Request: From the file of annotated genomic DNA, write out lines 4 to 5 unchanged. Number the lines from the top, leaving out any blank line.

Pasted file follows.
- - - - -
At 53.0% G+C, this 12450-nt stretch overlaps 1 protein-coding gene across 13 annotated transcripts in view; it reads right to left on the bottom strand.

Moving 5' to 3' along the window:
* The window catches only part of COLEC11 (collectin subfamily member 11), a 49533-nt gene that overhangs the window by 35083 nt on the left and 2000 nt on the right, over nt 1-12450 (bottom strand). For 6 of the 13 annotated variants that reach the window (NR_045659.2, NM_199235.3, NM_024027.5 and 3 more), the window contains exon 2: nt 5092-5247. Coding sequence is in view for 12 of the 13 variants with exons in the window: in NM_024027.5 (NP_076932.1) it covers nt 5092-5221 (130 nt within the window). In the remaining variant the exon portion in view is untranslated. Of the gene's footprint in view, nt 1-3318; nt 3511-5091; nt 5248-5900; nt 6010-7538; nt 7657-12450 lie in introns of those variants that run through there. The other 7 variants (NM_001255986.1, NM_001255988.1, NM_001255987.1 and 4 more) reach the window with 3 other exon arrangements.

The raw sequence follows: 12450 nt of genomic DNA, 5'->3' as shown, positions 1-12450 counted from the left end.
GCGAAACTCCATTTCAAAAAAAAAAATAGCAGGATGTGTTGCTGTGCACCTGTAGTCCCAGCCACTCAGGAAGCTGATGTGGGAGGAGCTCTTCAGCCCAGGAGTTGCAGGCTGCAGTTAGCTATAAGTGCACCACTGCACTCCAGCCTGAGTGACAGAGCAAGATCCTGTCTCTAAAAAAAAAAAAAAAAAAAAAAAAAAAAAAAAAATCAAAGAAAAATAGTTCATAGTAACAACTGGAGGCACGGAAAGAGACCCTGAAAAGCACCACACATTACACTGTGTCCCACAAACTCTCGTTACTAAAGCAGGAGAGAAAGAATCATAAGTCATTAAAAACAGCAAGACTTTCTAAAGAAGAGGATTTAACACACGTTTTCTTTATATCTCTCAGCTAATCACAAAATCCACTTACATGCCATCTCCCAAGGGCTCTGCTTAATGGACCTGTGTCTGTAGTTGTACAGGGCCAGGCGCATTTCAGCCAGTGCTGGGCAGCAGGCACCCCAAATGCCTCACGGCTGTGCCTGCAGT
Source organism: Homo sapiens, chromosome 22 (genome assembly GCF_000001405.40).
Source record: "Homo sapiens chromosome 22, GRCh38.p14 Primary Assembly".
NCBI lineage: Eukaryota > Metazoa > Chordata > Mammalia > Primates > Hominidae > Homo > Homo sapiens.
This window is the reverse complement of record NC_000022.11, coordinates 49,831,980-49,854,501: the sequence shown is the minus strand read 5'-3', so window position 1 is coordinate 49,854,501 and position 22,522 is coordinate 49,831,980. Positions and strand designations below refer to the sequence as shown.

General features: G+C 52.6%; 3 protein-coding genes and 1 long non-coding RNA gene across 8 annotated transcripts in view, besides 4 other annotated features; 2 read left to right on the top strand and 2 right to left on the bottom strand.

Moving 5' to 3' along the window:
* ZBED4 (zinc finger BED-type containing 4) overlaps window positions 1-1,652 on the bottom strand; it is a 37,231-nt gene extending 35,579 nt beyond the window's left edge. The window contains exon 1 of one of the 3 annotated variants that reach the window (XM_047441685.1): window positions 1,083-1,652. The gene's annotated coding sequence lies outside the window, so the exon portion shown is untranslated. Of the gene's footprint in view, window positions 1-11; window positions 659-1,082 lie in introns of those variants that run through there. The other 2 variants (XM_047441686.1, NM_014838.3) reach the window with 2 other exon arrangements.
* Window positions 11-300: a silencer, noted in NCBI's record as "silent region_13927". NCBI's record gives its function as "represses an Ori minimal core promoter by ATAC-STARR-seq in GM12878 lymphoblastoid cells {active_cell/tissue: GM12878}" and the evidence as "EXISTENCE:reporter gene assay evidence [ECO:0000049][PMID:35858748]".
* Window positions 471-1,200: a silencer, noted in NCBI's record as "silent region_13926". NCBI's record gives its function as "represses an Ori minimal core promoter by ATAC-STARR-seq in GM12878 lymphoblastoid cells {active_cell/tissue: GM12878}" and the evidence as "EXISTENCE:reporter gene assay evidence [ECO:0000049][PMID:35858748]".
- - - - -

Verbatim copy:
The raw sequence follows: 12450 nt of genomic DNA, 5'->3' as shown, positions 1-12450 counted from the left end.
GCGAAACTCCATTTCAAAAAAAAAAATAGCAGGATGTGTTGCTGTGCACCTGTAGTCCCAGCCACTCAGGAAGCTGATGTGGGAGGAGCTCTTCAGCCCAGGAGTTGCAGGCTGCAGTTAGCTATAAGTGCACCACTGCACTCCAGCCTGAGTGACAGAGCAAGATCCTGTCTCTAAAAAAAAAAAAAAAAAAAAAAAAAAAAAAAAAATCAAAGAAAAATAGTTCATAGTAACAACTGGAGGCACGGAAAGAGACCCTGAAAAGCACCACACATTACACTGTGTCCCACAAACTCTCGTTACTAAAGCAGGAGAGAAAGAATCATAAGTCATTAAAAACAGCAAGACTTTCTAAAGAAGAGGATTTAACACACGTTTTCTTTATATCTCTCAGCTAATCACAAAATCCACTTACATGCCATCTCCCAAGGGCTCTGCTTAATGGACCTGTGTCTGTAGTTGTACAGGGCCAGGCGCATTTCAGCCAGTGCTGGGCAGCAGGCACCCCAAATGCCTCACGGCTGTGCCTGCAGT